In this case, the perseverance was worth it. Lovejoy, which shot back with Powell's blessing (he has 'a great affection' for the programme) in 1991, is now filming its fifth series and, in its recent fourth, fought off ITV's Darling Buds of May with feisty Sunday night ratings of 10.5 million. It's a success story, a story of patience fulfilled, the sort of story that keeps television moguls awake at night. Like Casualty (almost axed after its first series - now, with its 17 million fanatical viewers, a BBC flagship), like Minder (the early audiences were bemused, Verity Lambert had to argue hard to renew contracts), Lovejoy shows how first impressions can deceive, how, with nurturing, something that may look lukewarm at one glance can harbour a roaring success. Ignore the first series, scream these shows, it's the second that counts.
Precedents, however, can be dangerous. In a post-Broadcasting Bill world, that elusive long-runner is an increasingly valuable commodity. Independent production companies want them to secure slots in the schedules; while the BBC and ITV want them as ammunition in the popular ratings war. So, add one part precedent to three parts wishful thinking and someone's gambling on a dead horse called Trainer (dreadful ratings), or a dead sheep called Strathblair (critically panned). 'Most of the series that have gone to second series recently,' says the writer and presenter Howard Schuman, 'are baleful examples of bad series that should never have been done in the first place.'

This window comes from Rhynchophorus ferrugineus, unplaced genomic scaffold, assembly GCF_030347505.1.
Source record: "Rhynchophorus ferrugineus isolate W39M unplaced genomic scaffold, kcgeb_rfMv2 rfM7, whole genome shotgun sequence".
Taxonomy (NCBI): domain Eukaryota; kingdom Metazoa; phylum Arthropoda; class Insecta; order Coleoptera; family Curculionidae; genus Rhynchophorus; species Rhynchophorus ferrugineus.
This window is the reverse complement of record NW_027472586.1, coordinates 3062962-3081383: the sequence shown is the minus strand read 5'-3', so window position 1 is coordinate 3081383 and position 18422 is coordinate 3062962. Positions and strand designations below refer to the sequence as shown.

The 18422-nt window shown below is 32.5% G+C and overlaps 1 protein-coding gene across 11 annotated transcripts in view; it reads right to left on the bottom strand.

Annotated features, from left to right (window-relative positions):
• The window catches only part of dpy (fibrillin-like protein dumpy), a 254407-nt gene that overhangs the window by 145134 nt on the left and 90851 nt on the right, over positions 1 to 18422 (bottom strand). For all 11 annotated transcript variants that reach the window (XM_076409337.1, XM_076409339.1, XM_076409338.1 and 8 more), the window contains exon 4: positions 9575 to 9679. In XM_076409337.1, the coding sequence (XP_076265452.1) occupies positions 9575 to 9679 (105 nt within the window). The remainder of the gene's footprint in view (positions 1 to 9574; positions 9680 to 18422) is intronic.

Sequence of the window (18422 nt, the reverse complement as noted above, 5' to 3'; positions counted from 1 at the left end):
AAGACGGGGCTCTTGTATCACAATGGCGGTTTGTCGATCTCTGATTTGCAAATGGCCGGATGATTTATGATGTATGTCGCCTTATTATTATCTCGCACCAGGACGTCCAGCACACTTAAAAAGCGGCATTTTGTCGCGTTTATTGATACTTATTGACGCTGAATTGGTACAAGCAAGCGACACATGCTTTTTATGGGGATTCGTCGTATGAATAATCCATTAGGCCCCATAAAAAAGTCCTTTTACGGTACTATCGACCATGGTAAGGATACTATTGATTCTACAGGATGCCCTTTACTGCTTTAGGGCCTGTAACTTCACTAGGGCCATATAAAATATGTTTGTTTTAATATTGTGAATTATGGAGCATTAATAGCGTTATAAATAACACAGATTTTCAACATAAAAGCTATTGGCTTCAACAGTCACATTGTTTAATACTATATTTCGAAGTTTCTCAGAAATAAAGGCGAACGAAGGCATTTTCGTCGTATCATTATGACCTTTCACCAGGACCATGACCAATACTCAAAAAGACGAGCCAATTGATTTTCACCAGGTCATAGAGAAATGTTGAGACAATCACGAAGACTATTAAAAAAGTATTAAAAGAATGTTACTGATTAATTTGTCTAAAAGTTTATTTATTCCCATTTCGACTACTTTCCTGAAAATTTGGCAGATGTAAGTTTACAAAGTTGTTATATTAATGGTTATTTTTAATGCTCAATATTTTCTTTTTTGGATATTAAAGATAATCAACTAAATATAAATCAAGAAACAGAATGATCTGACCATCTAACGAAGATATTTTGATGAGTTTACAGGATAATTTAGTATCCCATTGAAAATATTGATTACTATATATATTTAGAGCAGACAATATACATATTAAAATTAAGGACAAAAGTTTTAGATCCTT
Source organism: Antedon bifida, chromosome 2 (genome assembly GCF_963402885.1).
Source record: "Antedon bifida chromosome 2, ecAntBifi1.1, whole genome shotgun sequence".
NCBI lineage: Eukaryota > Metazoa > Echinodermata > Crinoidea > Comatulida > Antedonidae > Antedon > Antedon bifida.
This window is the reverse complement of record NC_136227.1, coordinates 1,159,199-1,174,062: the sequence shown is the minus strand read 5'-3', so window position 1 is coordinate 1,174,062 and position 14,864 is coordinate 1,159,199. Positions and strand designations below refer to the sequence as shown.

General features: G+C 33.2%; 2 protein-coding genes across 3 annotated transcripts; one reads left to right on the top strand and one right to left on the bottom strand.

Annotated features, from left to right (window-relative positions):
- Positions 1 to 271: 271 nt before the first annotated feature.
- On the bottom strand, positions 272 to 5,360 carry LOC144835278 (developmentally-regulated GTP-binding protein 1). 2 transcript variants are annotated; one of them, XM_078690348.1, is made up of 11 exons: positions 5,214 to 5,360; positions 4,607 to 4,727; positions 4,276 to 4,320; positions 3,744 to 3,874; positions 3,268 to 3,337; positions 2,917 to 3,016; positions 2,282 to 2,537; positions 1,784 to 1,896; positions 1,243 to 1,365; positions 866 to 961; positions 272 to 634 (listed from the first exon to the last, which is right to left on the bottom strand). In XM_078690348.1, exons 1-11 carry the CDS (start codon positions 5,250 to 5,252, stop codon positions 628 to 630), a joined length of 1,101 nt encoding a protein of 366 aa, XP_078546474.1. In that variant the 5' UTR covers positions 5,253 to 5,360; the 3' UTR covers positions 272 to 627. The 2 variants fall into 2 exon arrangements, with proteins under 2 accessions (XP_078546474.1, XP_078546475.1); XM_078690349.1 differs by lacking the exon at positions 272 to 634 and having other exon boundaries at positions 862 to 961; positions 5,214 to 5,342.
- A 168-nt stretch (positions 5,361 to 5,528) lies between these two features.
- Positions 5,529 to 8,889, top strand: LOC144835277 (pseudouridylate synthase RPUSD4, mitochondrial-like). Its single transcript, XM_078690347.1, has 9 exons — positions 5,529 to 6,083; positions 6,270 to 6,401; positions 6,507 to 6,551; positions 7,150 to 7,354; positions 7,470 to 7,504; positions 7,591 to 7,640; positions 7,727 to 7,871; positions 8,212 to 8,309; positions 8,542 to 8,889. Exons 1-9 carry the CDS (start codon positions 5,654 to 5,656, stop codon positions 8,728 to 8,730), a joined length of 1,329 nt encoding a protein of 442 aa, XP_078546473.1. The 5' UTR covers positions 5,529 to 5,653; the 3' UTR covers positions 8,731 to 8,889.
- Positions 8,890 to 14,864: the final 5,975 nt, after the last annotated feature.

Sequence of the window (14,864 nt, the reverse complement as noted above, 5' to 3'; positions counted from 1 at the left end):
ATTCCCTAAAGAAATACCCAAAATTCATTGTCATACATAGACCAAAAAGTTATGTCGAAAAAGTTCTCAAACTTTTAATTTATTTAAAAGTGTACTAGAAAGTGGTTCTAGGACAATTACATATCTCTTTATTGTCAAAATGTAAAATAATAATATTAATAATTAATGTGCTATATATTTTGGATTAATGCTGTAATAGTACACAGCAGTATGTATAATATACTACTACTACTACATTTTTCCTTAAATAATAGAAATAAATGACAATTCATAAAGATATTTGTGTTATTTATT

Nothing characterises a channel like its attitude to second series. Channel 4, with its innovative remit, and the BBC, with its public service ethos, base their decisions on factors other than ratings - and often decide to go ahead even before the figures are available. ITV, on the other hand, waits for positive confirmation. Final decisions rest with the ITV network director, Marcus Plantin, whose judgements are based on the ratings, the Audience Appreciation Index and anecdotal information. 'I want to satisfy the UK viewer and in turn the advertiser. Which amounts,' he says, 'to the same thing.' At the moment he's considering the future of Peak Practice, which kicked off on Monday. 'It has a very big delivery in the early estimates, so it's looking good,' he says. 'But it'll be the feedback that decides . . . I'm interested in hitting the bull's-eye very quickly.'